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Tribe In Oklahoma Sues Feds Over Online Poker Site

Group Wants To Offer Online Poker, But Feds Have Interfered

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A tribe located within the state of Oklahoma has sued the U.S. government because it wants to be able to offer online poker and the feds have said not so fast.

The Cheyenne and Arapaho Tribes brokered a revenue-sharing deal with Oklahoma for its pokertribes.com online poker site. The federal government objected not to the online poker activity itself, but to the nature of the deal between the two parties. In other words, the feds felt that the tribe was getting a raw deal with the state.

The tribe and Oklahoma have an existing gaming compact for the Lucky Star Casino.

According to The Oklahoman, the tribe filed the lawsuit late last month in federal court in Oklahoma City. It wants a judge to prevent the feds from interfering.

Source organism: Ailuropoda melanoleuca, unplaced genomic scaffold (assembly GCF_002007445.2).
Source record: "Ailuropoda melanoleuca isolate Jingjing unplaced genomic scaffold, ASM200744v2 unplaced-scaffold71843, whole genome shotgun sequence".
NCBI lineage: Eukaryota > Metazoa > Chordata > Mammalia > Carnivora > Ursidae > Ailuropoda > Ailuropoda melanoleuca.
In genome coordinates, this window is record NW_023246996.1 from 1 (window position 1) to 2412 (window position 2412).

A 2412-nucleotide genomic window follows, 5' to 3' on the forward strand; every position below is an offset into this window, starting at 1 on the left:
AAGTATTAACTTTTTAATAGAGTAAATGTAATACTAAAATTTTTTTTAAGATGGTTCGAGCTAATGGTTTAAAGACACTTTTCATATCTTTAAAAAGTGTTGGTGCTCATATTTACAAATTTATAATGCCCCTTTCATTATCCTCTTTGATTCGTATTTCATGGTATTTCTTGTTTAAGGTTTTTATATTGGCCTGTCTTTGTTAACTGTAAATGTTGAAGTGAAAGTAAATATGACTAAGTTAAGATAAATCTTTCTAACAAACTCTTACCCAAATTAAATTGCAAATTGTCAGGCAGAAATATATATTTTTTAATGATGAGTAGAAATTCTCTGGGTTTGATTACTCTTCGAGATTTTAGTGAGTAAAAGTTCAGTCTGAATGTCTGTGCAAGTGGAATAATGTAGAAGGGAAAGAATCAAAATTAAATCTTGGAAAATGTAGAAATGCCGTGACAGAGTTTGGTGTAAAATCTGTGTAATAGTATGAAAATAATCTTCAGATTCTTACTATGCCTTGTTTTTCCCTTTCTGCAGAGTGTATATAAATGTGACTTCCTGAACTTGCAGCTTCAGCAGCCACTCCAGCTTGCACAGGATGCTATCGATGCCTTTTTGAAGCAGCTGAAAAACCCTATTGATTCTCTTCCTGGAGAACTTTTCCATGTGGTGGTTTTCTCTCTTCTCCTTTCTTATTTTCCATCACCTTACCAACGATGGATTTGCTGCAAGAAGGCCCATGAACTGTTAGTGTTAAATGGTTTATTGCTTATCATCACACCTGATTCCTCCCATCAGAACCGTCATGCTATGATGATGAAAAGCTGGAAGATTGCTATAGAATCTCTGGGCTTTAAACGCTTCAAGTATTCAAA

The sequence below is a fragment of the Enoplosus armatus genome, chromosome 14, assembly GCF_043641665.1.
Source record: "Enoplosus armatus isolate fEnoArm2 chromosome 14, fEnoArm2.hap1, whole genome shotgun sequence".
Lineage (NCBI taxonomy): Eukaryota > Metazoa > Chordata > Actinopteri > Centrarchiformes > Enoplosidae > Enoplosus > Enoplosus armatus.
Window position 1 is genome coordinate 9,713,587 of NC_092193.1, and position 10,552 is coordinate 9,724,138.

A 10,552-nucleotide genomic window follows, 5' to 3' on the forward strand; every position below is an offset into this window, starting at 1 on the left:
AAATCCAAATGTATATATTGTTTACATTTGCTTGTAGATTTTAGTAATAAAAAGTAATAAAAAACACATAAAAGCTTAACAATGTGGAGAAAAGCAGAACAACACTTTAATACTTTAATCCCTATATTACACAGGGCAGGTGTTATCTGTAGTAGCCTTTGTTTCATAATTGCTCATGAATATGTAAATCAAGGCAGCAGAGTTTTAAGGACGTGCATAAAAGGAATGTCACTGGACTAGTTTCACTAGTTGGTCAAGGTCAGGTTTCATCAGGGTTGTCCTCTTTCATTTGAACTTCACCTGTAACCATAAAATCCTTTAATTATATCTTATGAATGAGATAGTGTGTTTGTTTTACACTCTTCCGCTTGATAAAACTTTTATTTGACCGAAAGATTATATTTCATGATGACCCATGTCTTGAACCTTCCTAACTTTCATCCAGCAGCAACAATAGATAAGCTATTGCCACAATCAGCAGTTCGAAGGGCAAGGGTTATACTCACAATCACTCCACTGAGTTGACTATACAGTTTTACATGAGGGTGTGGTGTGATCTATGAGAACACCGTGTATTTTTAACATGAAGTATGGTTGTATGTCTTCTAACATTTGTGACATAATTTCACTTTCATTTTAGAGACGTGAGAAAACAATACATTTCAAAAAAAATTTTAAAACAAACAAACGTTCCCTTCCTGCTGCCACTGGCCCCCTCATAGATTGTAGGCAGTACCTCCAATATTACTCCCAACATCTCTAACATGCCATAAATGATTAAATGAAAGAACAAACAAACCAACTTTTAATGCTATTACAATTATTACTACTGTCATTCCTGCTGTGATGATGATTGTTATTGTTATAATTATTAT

In other words, the tribe has said it doesn’t feel like it is getting screwed. Despite the revenue sharing, tens of millions in revenue are expected from the business.

The tribe wants to be able to offer online poker to players in foreign countries.

According to the report, the compact would have the tribe “pay the state four percent of the first $10 million in annual net revenue from electronic gaming, five percent of the next $10 million and six percent of any subsequent amount, plus a monthly 10 percent from non-house banked card games.” The latter refers to poker games.

Pokertribes.com is not currently offering any games.

 
 
Tags: Online Poker,   Oklahoma,   Tribe